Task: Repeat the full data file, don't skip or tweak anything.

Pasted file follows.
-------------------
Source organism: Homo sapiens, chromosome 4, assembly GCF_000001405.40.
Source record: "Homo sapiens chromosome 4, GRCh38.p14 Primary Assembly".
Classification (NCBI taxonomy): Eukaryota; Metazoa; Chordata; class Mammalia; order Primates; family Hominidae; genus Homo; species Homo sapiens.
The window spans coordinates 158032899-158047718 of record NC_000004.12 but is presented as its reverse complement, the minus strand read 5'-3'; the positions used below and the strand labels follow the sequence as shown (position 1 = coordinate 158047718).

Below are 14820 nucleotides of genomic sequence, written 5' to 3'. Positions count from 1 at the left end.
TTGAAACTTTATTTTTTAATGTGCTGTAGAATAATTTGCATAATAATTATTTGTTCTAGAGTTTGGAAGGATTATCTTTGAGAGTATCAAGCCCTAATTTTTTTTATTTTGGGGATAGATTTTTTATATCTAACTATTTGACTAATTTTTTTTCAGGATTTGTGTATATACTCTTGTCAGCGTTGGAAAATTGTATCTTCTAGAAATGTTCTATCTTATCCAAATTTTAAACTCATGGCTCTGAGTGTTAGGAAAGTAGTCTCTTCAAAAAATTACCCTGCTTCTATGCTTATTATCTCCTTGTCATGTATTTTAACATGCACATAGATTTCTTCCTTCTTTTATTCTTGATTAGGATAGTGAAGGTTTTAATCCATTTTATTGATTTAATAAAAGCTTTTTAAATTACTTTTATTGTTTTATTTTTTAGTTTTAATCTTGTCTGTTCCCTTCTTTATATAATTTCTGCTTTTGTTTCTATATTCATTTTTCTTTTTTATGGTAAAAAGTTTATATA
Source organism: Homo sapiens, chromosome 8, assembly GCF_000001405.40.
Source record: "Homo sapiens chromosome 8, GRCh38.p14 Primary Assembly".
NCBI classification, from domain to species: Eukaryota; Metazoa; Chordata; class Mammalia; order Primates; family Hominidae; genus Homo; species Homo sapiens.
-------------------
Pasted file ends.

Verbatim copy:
Source organism: Homo sapiens, chromosome 4, assembly GCF_000001405.40.
Source record: "Homo sapiens chromosome 4, GRCh38.p14 Primary Assembly".
Classification (NCBI taxonomy): Eukaryota; Metazoa; Chordata; class Mammalia; order Primates; family Hominidae; genus Homo; species Homo sapiens.
The window spans coordinates 158032899-158047718 of record NC_000004.12 but is presented as its reverse complement, the minus strand read 5'-3'; the positions used below and the strand labels follow the sequence as shown (position 1 = coordinate 158047718).

Below are 14820 nucleotides of genomic sequence, written 5' to 3'. Positions count from 1 at the left end.
TTGAAACTTTATTTTTTAATGTGCTGTAGAATAATTTGCATAATAATTATTTGTTCTAGAGTTTGGAAGGATTATCTTTGAGAGTATCAAGCCCTAATTTTTTTTATTTTGGGGATAGATTTTTTATATCTAACTATTTGACTAATTTTTTTTCAGGATTTGTGTATATACTCTTGTCAGCGTTGGAAAATTGTATCTTCTAGAAATGTTCTATCTTATCCAAATTTTAAACTCATGGCTCTGAGTGTTAGGAAAGTAGTCTCTTCAAAAAATTACCCTGCTTCTATGCTTATTATCTCCTTGTCATGTATTTTAACATGCACATAGATTTCTTCCTTCTTTTATTCTTGATTAGGATAGTGAAGGTTTTAATCCATTTTATTGATTTAATAAAAGCTTTTTAAATTACTTTTATTGTTTTATTTTTTAGTTTTAATCTTGTCTGTTCCCTTCTTTATATAATTTCTGCTTTTGTTTCTATATTCATTTTTCTTTTTTATGGTAAAAAGTTTATATA
Source organism: Homo sapiens, chromosome 8, assembly GCF_000001405.40.
Source record: "Homo sapiens chromosome 8, GRCh38.p14 Primary Assembly".
NCBI classification, from domain to species: Eukaryota; Metazoa; Chordata; class Mammalia; order Primates; family Hominidae; genus Homo; species Homo sapiens.